Fig. 2
figure2

The stress distributions of the lower anterior teeth under three different periodontal conditions with axial inclination 90°. a The stress distributions of the lower anterior teeth under normal periodontal condition with axial inclination 90°. b The stress distributions of the lower anterior teeth under mild periodontal disease with axial inclination 90°. c The stress distributions of the lower anterior teeth under moderate periodontal disease with axial inclination 90°. 1: 0.10 mm displacement; 2: 0.15 mm displacement; 3: 0.18 mm displacement; 4: 0.20 mm displacement; 5: 0.25 mm displacement

Fig. 3
figure3

The stress distributions of the lower anterior teeth under three different periodontal conditions with axial inclination 100°. a The stress distributions of the lower anterior teeth under normal periodontal condition with axial inclination 100°. b The stress distributions of the lower anterior teeth under mild periodontal disease with axial inclination 100°. c The stress distributions of the lower anterior teeth under moderate periodontal disease with axial inclination 100°. 1: 0.10 mm displacement; 2: 0.15 mm displacement; 3: 0.18 mm displacement; 4: 0.20 mm displacement; 5: 0.25 mm displacement

Fig. 4
figure4

The stress values of root apex in three periodontal conditions. a The stress values of the lower anterior teeth under three different periodontal conditions with axial inclination 90°. b The stress values of the lower anterior teeth under three different periodontal conditions with axial inclination 100°

The correlation between the strain at the top of the alveolar crest and displacement

Subsequently, we analyzed the correlation between the strain at the top of the alveolar crest and displacement (0.10 mm, 0.15 mm, 0.18 mm, 0.20 mm and 0.25 mm, respectively) with two different axial inclinations of anterior teeth (90° and 100°) (Fig. 5). On the whole, we found that the alveolar ridge crest was deformed seriously as the displacement increasing in both two axial inclinations. In the terms of axial inclinations 90°, the ranges of strain at the top of the alveolar crest were 0.081–0.163 mm (0.1 mm displacement, M1: 0.081 mm, M2: 0.095 mm, M3: 0.113 mm; 0.15 mm displacement, M1: 0.120 mm, M2: 0.154 mm, M3: 0.163 mm) when the displacement was less than 0.15 mm. As the displacement increasing from 0.18 mm to 0.25 mm, the strain at the top of the alveolar crest was more visible, which ranged from 0.150 to 0.295 mm (0.18 mm displacement, M1: 0.150 mm, M2: 0.186 mm, M3: 0.208 mm; 0.2 mm displacement, M1: 0.163 mm, M2: 0.230 mm, M3: 0.254 mm; 0.25 mm displacement, M1: 0.211 mm, M2: 0.280 mm, M3: 0.295 mm) (Fig. 5a). The strain at the top of the alveolar crest was further elevated when axial inclinations changed to 100°. As shown in Fig. 5b, the ranges of the strain at the top of the alveolar crest were 0.093–0.117 (M1: 0.093 mm, M2: 0.106 mm, M3: 0.117 mm), 0.127–0.189 (M1: 0.127 mm, M2: 0.167 mm, M3: 0.189 mm), 0.165–0.213 (M1: 0.165 mm, M2: 0.193 mm, M3: 0.213 mm), 0.178–0.267 (M1: 0.178 mm, M2: 0.238 mm, M3: 0.267 mm), and 0.243–0.301 (M1: 0.243 mm, M2: 0.265 mm, M3: 0.301 mm) mm respectively when the displacement started from 0.10 to 0.25 mm.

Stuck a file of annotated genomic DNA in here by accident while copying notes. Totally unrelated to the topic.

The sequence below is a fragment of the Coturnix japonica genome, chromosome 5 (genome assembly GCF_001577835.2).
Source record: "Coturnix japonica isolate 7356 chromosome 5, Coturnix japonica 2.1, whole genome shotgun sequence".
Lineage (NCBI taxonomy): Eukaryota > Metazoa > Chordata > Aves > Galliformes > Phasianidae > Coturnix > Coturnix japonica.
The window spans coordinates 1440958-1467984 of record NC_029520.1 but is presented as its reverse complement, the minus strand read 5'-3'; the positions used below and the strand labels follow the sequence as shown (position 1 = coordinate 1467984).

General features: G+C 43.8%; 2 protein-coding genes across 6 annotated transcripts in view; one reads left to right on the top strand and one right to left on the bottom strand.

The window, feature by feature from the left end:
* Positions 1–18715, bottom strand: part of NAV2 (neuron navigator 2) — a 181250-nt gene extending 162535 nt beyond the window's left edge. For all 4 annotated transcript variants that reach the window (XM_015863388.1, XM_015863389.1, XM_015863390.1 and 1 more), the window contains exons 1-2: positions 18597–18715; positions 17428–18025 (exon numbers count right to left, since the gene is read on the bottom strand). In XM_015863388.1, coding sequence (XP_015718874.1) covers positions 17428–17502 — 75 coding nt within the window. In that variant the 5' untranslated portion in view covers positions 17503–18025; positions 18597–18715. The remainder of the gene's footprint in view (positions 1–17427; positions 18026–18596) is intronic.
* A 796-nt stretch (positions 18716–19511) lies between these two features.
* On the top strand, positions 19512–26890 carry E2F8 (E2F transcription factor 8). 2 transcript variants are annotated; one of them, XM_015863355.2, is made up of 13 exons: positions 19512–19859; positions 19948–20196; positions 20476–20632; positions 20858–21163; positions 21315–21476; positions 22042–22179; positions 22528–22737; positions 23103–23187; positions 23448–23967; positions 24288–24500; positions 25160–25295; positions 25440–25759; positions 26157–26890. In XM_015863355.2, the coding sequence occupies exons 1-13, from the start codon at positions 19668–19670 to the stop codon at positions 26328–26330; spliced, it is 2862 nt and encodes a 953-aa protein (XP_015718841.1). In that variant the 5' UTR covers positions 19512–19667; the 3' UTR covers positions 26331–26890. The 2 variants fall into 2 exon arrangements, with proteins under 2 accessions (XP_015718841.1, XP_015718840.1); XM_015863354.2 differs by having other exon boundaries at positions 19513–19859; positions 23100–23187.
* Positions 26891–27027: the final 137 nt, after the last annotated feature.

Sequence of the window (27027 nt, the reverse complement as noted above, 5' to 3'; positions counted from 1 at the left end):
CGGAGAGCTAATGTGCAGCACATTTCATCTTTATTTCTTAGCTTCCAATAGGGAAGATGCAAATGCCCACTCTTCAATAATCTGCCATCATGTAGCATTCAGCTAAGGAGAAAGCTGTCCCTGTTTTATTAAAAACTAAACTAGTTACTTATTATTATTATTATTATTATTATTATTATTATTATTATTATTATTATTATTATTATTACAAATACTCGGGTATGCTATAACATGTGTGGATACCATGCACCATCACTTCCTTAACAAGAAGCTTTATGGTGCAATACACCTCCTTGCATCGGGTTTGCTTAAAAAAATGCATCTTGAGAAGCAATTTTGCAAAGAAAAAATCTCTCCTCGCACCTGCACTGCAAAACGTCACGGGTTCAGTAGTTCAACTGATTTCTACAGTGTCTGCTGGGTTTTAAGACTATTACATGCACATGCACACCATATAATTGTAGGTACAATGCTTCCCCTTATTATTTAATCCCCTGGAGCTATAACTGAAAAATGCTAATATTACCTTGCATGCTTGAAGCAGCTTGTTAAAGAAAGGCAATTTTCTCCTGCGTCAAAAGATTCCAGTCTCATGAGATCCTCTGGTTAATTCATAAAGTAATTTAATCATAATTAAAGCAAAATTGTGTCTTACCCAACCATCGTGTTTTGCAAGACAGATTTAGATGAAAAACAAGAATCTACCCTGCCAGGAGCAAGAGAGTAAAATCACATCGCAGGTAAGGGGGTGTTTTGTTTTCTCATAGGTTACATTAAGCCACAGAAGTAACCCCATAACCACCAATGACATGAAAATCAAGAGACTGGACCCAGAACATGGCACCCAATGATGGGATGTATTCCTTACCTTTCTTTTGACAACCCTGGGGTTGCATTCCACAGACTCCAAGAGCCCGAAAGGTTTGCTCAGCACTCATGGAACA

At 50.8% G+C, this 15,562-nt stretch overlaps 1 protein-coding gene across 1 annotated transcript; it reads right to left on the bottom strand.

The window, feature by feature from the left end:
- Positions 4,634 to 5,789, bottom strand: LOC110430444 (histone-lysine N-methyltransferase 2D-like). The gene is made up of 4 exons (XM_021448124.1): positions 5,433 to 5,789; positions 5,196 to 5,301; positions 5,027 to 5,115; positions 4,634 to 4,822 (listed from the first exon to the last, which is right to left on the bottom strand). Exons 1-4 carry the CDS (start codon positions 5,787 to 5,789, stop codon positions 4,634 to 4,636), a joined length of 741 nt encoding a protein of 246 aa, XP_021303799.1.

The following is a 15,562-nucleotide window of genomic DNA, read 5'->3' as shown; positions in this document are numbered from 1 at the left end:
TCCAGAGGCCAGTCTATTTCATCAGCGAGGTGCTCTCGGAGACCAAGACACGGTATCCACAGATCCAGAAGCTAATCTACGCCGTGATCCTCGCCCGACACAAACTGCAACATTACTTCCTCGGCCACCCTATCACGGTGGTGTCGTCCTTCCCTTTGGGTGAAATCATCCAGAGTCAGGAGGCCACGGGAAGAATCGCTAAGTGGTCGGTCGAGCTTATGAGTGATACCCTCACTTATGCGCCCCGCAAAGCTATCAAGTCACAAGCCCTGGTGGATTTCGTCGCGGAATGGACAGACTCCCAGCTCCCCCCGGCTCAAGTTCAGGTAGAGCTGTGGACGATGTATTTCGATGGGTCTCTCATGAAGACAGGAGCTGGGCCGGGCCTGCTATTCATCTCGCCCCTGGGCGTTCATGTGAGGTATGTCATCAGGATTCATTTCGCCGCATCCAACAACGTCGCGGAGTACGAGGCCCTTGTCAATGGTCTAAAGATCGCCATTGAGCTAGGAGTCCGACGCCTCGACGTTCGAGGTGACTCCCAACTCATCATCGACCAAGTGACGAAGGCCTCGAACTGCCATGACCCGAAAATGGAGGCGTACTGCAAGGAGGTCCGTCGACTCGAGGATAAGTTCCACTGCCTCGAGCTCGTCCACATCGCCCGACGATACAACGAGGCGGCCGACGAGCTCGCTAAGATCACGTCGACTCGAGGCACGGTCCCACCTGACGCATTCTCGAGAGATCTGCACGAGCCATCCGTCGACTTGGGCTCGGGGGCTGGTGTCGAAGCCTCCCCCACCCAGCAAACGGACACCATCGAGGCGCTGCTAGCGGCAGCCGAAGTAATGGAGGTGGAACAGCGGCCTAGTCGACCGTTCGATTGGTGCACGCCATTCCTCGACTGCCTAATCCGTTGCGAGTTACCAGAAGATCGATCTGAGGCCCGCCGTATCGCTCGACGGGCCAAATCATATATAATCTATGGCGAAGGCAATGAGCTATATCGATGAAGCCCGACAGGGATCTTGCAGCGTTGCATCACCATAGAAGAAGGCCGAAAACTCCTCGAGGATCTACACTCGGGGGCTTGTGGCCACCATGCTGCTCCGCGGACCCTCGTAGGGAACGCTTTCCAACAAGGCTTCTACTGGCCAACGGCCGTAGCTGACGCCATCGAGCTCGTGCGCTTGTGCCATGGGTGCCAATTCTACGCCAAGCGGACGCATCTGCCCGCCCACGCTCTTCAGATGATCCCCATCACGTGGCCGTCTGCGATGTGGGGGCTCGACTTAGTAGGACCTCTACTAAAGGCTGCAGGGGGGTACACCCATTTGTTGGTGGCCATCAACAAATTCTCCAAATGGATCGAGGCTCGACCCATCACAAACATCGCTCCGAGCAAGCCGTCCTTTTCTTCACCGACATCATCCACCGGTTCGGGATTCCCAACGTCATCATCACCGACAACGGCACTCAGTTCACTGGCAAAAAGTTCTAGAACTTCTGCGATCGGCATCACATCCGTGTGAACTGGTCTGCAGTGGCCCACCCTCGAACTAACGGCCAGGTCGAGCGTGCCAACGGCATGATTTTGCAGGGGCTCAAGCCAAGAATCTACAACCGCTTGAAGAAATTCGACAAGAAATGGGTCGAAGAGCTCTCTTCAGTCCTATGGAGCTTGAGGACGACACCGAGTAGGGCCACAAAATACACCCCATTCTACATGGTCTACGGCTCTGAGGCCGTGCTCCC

Fig. 5
figure5

The strain at the top of the alveolar crest in three periodontal conditions. a the strain at the top of the alveolar crest in three periodontal conditions with axial inclination 90°. b The strain at the top of the alveolar crest in three periodontal conditions with axial inclination 100°

Discussion

The essence of clear aligner treatment is that teeth move under the force generated by the deformation of appliance [32]. This force is transmitted to the tooth root and periodontal tissues through the inner surface of the appliance, causing the tissues to remodel and move the tooth [32]. FEM is a widely used and effective method on orthodontic studies [16,17,18,19]. Geramy et al. and McGuinness et al. used FEM to analyze the stress components of maxillary central incisor and canine tooth respectively under different alveolar bone height [18, 19]. Tanne K et al. investigated the biomechanical effect of maxillary orthopedic forces on the craniofacial complex by use of FEM [17]. In the research conducted by Middleton et al. uncovered the stresses and strains within the periodontal ligament and surrounding bone, consequent to orthodontic loading of a tooth by application of a FEM [16]. Given the application of FEM in oral biomechanics and orthodontics, the optimal orthodontic displacement was explored through anterior teeth intrusion using a 3D-FEM in this study.